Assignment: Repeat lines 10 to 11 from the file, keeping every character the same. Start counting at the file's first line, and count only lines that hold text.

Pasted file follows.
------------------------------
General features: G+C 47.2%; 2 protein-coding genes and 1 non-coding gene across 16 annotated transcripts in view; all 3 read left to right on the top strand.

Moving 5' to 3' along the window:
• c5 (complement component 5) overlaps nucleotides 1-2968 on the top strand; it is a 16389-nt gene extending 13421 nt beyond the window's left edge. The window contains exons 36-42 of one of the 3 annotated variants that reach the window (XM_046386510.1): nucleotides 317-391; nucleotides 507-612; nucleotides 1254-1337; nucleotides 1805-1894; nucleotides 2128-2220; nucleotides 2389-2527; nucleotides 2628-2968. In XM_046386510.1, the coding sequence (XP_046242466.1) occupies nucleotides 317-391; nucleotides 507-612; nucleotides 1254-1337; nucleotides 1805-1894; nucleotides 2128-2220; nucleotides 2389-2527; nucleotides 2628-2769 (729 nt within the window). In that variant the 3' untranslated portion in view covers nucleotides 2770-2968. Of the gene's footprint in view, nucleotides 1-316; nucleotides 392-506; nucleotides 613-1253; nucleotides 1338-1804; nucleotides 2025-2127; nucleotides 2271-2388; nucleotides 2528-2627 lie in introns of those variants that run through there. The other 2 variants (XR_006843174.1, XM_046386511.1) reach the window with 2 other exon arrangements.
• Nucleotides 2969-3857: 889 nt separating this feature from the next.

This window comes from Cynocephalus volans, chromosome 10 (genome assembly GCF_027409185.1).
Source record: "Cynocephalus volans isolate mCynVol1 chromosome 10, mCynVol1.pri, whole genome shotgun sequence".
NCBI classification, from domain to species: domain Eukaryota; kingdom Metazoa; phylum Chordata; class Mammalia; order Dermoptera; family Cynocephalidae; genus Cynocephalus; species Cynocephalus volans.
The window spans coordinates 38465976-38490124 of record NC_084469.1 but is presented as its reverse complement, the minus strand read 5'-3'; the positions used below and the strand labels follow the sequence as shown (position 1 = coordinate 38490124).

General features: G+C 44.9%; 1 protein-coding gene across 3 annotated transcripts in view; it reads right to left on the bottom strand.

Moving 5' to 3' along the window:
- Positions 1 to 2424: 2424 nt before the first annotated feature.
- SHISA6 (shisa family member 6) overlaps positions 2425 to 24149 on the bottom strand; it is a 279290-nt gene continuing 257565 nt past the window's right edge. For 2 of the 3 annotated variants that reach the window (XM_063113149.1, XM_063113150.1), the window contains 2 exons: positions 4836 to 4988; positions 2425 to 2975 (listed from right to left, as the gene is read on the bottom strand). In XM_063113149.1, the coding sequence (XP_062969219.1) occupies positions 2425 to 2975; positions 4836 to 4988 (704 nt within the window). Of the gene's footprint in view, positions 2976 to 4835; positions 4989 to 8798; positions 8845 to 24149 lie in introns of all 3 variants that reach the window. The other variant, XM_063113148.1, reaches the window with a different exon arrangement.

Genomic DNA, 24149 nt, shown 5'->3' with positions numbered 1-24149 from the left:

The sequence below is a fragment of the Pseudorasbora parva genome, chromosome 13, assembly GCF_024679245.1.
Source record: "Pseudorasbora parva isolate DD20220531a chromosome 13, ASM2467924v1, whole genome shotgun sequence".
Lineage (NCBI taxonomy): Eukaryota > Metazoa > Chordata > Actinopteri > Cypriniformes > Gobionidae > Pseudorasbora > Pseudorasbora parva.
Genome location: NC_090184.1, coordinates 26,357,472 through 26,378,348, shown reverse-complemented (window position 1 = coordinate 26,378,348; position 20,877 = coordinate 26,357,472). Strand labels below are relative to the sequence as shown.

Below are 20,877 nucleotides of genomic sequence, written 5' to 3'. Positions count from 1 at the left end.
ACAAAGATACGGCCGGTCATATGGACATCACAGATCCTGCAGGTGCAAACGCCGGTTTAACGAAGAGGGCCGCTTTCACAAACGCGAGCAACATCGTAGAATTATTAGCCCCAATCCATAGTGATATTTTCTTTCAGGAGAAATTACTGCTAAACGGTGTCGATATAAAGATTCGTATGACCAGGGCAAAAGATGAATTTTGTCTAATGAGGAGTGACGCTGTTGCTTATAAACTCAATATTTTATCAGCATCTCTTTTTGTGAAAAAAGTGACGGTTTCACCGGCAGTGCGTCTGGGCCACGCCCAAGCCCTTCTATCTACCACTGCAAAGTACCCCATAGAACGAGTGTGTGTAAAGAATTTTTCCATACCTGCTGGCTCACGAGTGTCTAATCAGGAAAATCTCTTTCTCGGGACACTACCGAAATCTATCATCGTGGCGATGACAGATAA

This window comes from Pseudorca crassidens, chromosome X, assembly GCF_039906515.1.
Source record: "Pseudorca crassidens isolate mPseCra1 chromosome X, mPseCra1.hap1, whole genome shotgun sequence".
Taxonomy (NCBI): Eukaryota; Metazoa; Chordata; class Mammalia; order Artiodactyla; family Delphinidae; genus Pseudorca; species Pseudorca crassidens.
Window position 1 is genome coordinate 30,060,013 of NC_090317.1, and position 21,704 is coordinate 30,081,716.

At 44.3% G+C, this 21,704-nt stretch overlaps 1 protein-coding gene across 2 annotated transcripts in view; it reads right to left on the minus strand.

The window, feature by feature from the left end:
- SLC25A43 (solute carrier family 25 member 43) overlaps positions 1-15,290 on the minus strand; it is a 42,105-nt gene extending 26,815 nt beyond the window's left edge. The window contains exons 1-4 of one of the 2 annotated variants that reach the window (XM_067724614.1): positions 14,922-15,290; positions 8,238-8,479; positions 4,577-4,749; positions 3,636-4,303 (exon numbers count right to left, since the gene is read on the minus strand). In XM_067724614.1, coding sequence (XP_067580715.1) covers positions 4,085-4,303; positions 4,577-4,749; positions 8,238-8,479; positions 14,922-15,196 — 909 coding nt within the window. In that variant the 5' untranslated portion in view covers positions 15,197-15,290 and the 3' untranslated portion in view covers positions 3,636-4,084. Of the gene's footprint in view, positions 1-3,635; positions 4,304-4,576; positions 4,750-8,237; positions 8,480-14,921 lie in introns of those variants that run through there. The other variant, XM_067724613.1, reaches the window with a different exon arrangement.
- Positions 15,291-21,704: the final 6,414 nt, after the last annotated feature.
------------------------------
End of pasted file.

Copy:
Moving 5' to 3' along the window:
- Positions 1 to 2424: 2424 nt before the first annotated feature.